How much ease you prefer to have in your garment is a personal choice. Just remember that you need to allow enough room to move and sit comfortably in your clothing.
Step 3: Analyze (and measure) existing garments in your closet
Speaking of ease! A great way to figure out how much ease you like to have in a particular garment is to measure an existing garment from your closet. So, if you're making an elastic waist skirt and have one already that you love the fit of, you can use that existing skirt as a guide in selecting the size with the amount of ease you want.
Step 4: Compare the measurements
With all of this information, it's now time to select your size. You'll want to compare the finished garment measurements with those from the garment you like and see how closely they align. If you like a little more or a little less ease, you can try making a muslin that is a size smaller or larger. If you're between sizes, this is a great way to help you decide which way to go.
That said, ease is used to provide comfort and range of motion while wearing but it can also be used as a design feature. If you'd like the fit and style of the garment to resemble what's shown in the pattern, then I'd recommend trying the designer's intended amount of ease. That said, if you are thinking about choosing a drastically different size, then you should think about whether this is the right pattern for you.
For the most part, you'll be ok going up or down a size, but do use some caution, especially sizing down. You want to make sure that you have enough room to be comfortable. Wearing a different size will work best in more simple or oversized garments. For example, if you're making a pattern like my Lou Box Top which has 10" of ease, going down a size or two doesn't have a significant impact on wearability. However, if you go down 4 sizes, the armholes might get too tight for comfort.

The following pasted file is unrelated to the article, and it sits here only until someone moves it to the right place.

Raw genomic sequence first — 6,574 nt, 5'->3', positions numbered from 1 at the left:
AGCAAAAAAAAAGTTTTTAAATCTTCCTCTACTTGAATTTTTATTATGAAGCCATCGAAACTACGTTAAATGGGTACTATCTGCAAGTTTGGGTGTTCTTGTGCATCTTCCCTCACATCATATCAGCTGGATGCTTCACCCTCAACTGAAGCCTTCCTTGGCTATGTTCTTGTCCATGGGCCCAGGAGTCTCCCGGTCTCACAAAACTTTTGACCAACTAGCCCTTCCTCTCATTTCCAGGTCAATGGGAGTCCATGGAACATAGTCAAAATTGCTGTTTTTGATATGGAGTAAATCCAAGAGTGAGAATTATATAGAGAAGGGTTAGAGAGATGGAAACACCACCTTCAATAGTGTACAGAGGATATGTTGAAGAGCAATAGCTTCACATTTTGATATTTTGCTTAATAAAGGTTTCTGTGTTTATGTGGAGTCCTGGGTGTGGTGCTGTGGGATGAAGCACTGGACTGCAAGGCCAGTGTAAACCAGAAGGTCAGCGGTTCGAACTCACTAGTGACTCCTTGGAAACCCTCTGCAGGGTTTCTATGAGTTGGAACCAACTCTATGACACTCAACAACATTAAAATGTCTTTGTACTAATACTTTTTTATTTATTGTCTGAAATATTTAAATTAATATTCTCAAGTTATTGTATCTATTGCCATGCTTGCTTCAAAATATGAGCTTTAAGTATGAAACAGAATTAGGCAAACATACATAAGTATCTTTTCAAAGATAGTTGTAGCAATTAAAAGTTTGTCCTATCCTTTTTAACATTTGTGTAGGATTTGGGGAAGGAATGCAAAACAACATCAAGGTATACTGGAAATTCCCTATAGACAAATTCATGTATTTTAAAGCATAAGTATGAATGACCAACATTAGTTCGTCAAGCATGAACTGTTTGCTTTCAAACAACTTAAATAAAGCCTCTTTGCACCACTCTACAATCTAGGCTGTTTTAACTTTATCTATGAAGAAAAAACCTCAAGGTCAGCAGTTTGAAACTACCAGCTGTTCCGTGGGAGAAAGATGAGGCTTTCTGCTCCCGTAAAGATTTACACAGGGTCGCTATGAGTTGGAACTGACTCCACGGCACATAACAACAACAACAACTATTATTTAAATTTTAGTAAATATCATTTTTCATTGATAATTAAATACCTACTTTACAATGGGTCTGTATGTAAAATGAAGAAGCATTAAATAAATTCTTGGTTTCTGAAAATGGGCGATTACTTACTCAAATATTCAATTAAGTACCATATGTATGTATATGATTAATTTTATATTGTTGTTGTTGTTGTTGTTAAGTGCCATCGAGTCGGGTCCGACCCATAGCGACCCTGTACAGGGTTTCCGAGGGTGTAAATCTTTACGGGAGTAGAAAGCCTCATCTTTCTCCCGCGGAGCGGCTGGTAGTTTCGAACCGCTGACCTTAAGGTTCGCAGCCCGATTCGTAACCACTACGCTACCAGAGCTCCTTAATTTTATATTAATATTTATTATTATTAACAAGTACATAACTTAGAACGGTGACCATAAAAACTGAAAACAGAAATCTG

Step 5: Make any known pattern adjustments
The last thing I recommend doing before you print, cut or trace your pattern is to make any known fitting adjustments. If you are working digitally and have the software capabilities, you can even do these changes on the computer before you print or project your pattern. I often open a pattern in Adobe Illustrator and make fit adjustments there.
For example, if you know that you always need to add length to the pant legs or make a shoulder slope adjustment, go ahead and do that now before you make a muslin. This will get you one step closer to your ideal fit.
I also recommend keeping notes on what pattern adjustments you make. Most pattern companies will use the same block and fit models for all their patterns. So, if you know that you need x, y, z fit changes when using a certain pattern company's patterns, you can go ahead and make those adjustments before making the first muslin.
When making a muslin, try to use fabric that is similar in weight and drape to what you'll be making the final garment with. For example, if you're planning to make a dress with rayon challis, the fit of the garment will look pretty different when made with challis or silk than it will when made with a muslin or cotton fabric.
I hope that all of this info was helpful for you. I've been sewing for over 25 years and I still run into fitting issues. So, don't fret, it's all part of the process and it takes time to figure out what works and what we prefer. Plus, as our bodies and preferences change over the years, so must our fitting adjustments. Let me know in the comments if you have tips of your own for preparing a pattern for sewing or selecting a size. Happy sewing!
If you want to support this content, you can pin the image below, or check out the shop for beginner friendly sewing patterns.